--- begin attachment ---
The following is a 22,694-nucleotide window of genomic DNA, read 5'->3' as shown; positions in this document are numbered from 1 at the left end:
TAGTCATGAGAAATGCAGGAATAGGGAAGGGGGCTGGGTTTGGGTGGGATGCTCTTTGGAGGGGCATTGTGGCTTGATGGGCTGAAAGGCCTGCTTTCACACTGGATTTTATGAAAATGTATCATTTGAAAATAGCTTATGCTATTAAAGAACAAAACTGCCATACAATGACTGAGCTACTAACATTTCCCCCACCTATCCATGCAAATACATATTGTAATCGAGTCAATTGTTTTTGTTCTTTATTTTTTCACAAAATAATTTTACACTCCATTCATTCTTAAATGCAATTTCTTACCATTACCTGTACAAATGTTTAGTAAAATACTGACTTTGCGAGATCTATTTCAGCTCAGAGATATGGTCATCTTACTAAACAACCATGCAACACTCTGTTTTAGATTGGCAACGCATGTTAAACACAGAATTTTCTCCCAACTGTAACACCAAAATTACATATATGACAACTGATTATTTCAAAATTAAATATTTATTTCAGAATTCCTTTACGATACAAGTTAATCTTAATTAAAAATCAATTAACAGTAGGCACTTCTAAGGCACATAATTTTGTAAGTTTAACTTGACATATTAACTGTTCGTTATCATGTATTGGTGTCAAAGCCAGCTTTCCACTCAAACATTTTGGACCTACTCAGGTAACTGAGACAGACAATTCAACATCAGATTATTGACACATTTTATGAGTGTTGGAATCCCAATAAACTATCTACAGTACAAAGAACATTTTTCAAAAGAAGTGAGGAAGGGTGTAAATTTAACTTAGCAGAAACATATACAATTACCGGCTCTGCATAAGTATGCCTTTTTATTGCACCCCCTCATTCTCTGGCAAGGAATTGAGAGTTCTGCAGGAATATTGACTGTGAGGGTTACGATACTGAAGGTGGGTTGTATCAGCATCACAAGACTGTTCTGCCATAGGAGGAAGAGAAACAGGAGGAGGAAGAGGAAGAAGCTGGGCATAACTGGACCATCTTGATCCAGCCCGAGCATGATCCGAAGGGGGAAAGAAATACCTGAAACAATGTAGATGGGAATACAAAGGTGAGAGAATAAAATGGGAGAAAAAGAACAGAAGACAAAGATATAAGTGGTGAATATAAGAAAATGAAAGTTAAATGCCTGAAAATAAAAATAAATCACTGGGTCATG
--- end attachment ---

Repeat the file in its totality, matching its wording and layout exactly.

The following is a 22,694-nucleotide window of genomic DNA, read 5'->3' as shown; positions in this document are numbered from 1 at the left end:
TAGTCATGAGAAATGCAGGAATAGGGAAGGGGGCTGGGTTTGGGTGGGATGCTCTTTGGAGGGGCATTGTGGCTTGATGGGCTGAAAGGCCTGCTTTCACACTGGATTTTATGAAAATGTATCATTTGAAAATAGCTTATGCTATTAAAGAACAAAACTGCCATACAATGACTGAGCTACTAACATTTCCCCCACCTATCCATGCAAATACATATTGTAATCGAGTCAATTGTTTTTGTTCTTTATTTTTTCACAAAATAATTTTACACTCCATTCATTCTTAAATGCAATTTCTTACCATTACCTGTACAAATGTTTAGTAAAATACTGACTTTGCGAGATCTATTTCAGCTCAGAGATATGGTCATCTTACTAAACAACCATGCAACACTCTGTTTTAGATTGGCAACGCATGTTAAACACAGAATTTTCTCCCAACTGTAACACCAAAATTACATATATGACAACTGATTATTTCAAAATTAAATATTTATTTCAGAATTCCTTTACGATACAAGTTAATCTTAATTAAAAATCAATTAACAGTAGGCACTTCTAAGGCACATAATTTTGTAAGTTTAACTTGACATATTAACTGTTCGTTATCATGTATTGGTGTCAAAGCCAGCTTTCCACTCAAACATTTTGGACCTACTCAGGTAACTGAGACAGACAATTCAACATCAGATTATTGACACATTTTATGAGTGTTGGAATCCCAATAAACTATCTACAGTACAAAGAACATTTTTCAAAAGAAGTGAGGAAGGGTGTAAATTTAACTTAGCAGAAACATATACAATTACCGGCTCTGCATAAGTATGCCTTTTTATTGCACCCCCTCATTCTCTGGCAAGGAATTGAGAGTTCTGCAGGAATATTGACTGTGAGGGTTACGATACTGAAGGTGGGTTGTATCAGCATCACAAGACTGTTCTGCCATAGGAGGAAGAGAAACAGGAGGAGGAAGAGGAAGAAGCTGGGCATAACTGGACCATCTTGATCCAGCCCGAGCATGATCCGAAGGGGGAAAGAAATACCTGAAACAATGTAGATGGGAATACAAAGGTGAGAGAATAAAATGGGAGAAAAAGAACAGAAGACAAAGATATAAGTGGTGAATATAAGAAAATGAAAGTTAAATGCCTGAAAATAAAAATAAATCACTGGGTCATG